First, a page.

uuperhoeDeathIt’s April 15, the most dreaded day on the calendar here in the United States: the day tax returns are due. And no one likes to pay taxes — not even superheroes!
Here is a selection of comic book covers from the Golden Age to the Bronze dealing with rendering unto Uncle Sam. You’ll notice the frequent theme “Death & Taxes,” which I find very ironic because while no one beats taxes, most superheroes have conquered death — having died and been resurrected many times.
Check out this short film created by Sam Gorski and Niko Pueringer — two directors looking for financing at their page on Patreon.
What can I say? I loved this clip. I really loved it. Thanks to a breezy sense of fun, it feels way more like the “classic” Superman we all know and love — not the alien mass-murderer he became in Man of Steel.
Hallmark issued Batman-themed Valentine’s Day cards in 1966 — strangely, the same year Doubl Glo released a similar set. Could you imagine two companies getting the license to manufacture the same item for the same market today?
I think these Hallmark cards are kinda lame, so perhaps National Periodical Publications (DC Comics) was unsatisfied and went to Doubl Glo? Or maybe it was simply a case of no one paying much attention to merchandising and licensing back in those days? After all, it wasn’t until Star Wars came along in 1977 that licensed merchandise became a cash cow. In 1966, NPP was probably just happy to get a check in the mail!
These great images were also compiled by Chicago cartoonist Mark Anderson, who put them on his website.
You never can tell what you’ll discover on eBay. And, lucky for us, Chicago cartoonist Mark Anderson was exploring the online auction house when he chanced upon a bunch of Doubl Glo Batman Valentines from 1966 and snatched them up. Now he has posted them on his website for all comics fans to enjoy! Have a look:
Way to go, Mark!
ETA: It turns out Hallmark also sold Batman Valentines that very same year! Check them out!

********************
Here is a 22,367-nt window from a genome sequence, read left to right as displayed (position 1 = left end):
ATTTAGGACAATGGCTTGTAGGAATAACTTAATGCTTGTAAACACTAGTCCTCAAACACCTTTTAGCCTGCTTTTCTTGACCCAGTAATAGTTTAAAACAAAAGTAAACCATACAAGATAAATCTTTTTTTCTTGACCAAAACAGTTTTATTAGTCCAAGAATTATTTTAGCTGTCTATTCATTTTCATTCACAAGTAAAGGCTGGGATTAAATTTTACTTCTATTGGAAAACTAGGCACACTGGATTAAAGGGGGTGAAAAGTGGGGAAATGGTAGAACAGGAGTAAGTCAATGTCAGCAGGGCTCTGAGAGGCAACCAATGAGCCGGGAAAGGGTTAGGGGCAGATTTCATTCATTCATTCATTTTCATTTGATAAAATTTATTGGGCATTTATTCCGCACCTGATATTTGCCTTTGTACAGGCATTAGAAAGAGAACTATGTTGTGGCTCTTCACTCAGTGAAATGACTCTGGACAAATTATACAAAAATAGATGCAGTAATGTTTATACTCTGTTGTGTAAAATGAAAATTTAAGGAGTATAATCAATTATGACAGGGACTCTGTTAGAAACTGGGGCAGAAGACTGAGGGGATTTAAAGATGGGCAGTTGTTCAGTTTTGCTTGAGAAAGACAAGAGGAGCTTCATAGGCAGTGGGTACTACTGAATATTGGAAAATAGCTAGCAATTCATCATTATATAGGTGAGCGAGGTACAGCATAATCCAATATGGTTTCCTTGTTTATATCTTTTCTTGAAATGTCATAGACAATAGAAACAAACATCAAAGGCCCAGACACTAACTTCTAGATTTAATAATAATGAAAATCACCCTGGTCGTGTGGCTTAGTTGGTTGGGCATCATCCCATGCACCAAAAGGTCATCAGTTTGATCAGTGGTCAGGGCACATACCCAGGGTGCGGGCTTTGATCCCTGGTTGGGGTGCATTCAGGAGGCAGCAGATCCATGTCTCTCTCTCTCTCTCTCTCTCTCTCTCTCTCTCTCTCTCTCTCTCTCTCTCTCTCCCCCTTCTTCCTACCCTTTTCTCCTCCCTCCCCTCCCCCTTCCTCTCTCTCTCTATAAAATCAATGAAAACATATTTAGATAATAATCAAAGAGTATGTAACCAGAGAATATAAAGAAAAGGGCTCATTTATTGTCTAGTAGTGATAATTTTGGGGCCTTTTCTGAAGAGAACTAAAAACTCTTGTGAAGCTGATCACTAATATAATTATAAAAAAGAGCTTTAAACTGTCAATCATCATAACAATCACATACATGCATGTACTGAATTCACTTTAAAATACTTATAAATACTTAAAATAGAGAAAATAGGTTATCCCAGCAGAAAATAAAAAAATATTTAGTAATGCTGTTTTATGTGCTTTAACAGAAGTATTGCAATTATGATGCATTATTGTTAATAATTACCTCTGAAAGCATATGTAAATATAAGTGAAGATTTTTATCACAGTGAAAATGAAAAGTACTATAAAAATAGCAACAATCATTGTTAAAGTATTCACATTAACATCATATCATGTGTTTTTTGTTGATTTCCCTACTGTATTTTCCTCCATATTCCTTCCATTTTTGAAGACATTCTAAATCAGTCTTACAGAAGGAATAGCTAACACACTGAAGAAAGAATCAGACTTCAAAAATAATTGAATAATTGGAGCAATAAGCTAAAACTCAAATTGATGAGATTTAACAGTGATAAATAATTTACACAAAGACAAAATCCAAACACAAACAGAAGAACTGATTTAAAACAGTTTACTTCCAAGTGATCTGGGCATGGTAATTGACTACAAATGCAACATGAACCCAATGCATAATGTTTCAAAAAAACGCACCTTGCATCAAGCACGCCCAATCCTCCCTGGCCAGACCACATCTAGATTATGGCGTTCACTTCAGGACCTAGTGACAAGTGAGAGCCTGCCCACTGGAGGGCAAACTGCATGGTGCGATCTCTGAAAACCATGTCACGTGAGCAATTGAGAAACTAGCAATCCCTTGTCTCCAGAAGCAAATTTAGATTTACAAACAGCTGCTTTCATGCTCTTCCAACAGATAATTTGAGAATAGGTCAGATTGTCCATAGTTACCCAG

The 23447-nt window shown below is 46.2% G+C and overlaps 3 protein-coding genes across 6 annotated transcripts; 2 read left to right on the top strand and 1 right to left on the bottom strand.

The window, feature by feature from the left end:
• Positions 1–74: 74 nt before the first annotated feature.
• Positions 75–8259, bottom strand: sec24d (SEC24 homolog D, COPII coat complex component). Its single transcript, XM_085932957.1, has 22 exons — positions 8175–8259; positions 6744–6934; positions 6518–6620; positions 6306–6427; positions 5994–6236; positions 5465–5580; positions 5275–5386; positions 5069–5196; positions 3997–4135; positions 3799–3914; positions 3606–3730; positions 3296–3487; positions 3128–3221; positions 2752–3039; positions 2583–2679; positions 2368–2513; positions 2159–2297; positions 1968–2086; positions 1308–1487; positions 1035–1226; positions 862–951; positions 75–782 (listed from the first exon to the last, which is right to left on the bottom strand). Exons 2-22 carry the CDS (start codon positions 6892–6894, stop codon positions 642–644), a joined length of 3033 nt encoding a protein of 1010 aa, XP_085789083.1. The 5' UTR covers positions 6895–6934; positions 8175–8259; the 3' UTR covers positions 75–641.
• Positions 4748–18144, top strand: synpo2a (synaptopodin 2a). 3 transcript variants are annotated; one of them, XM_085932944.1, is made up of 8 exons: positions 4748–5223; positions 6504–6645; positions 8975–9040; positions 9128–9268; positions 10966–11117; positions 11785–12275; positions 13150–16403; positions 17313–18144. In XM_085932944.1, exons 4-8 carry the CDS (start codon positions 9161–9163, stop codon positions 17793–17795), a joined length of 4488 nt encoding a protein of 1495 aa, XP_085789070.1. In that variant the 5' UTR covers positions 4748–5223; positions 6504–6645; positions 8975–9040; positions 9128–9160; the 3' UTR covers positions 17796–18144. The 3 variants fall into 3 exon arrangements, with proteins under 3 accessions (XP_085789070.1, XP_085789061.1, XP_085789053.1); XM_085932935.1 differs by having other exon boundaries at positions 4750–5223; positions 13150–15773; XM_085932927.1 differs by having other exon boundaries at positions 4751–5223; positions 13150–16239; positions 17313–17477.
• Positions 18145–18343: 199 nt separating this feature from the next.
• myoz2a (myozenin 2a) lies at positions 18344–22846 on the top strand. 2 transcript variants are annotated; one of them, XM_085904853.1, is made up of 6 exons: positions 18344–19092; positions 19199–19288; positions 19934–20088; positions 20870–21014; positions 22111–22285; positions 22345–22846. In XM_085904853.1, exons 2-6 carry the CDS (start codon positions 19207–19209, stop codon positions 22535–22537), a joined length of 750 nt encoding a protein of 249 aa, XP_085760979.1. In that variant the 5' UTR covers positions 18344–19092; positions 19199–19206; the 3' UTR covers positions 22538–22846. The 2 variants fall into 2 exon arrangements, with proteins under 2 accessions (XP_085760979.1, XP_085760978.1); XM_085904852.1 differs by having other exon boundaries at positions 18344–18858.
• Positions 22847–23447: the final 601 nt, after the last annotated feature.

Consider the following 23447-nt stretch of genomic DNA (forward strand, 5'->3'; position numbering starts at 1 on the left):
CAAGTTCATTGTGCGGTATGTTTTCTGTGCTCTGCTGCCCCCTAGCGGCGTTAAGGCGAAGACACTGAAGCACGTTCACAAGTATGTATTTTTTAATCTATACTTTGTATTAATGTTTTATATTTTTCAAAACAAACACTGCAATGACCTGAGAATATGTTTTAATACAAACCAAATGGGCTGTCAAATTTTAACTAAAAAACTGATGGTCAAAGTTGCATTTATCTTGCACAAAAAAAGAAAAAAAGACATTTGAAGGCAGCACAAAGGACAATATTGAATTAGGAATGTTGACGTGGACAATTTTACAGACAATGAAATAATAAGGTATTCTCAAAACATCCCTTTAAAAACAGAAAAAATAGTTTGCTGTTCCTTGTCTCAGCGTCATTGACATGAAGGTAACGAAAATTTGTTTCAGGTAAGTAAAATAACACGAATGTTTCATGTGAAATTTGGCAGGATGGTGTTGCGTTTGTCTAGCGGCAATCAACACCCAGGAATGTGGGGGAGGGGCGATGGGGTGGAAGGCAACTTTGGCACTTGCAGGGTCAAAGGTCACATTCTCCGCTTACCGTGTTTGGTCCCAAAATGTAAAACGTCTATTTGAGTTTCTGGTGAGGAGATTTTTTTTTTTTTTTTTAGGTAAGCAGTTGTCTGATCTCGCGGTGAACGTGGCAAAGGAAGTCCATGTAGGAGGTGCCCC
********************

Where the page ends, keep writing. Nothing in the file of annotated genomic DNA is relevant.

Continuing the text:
This H.P. Lovecraft Mythos-inspired character looks like something straight out of a My Little Pony: Friendship Is Magic Brony’s nightmare! The adorable little critter is called “Little Maddie — Friendship Is Maddness.”
Created by the folks at Behance, Little Maddie is said to be under development for a series of animation shorts and toys. Go check out their site, if you like your madness in cute pastel colors.
It makes me want to write a sanity-stripping short story set on a tiny New England farm and called “The Colour Out of Equestria.”
The good folks over at Movies.com have spotted the greatest PEZ dispenser ever made, hands-down. It was created by artist Peter “Rat” Davidson, who, as far as I can tell, does not actually work for PEZ.
Too bad we cannot actually buy this.
Who says China isn’t a capitalist wonderland? The latest weapon in the Chinese economic arsenal is Hello Kitty beer.
Yes, you read that correctly: Hello Kitty beer.
Officially licensed by Japanese company Sanrio, the elixir is brewed in Taiwan by Long Chuan, and it is only available in China (for now) . The brew comes in six fruity flavors, including lemon-lime, passion fruit, banana and peach, according to Geek Tyrant.
Kotaku went as far as obtaining some of the beer and giving it a taste-test. The result? It’s more like drinking fruit juice than an alcoholic beverage. The Hello Kitty label is 2.3 percent alcohol by volume — which isn’t much, but it’s still alcohol inside a can adorned with the global symbol of kawaii (cuteness). Kotaku’s critic says:
“The lemon lime flavor tasted like a light limeade of sorts, almost losing the lemon flavoring. It was smooth and sweet, like a lime soda. It didn’t taste like beer. The lime flavor was the strongest flavor in this brew. The peach one also tasted more like fruit juice than beer. It was good, but sickly sweet. Again, you can barely tell it’s beer. The only downside to the peach was that because it was so sweet, there was this weird, almost soapy after-taste at the end of each sip. The peachy-soapy flavor does linger on until something washes it away.”
Could that “something” be the collective tears of millions of little Hello Kitty fans?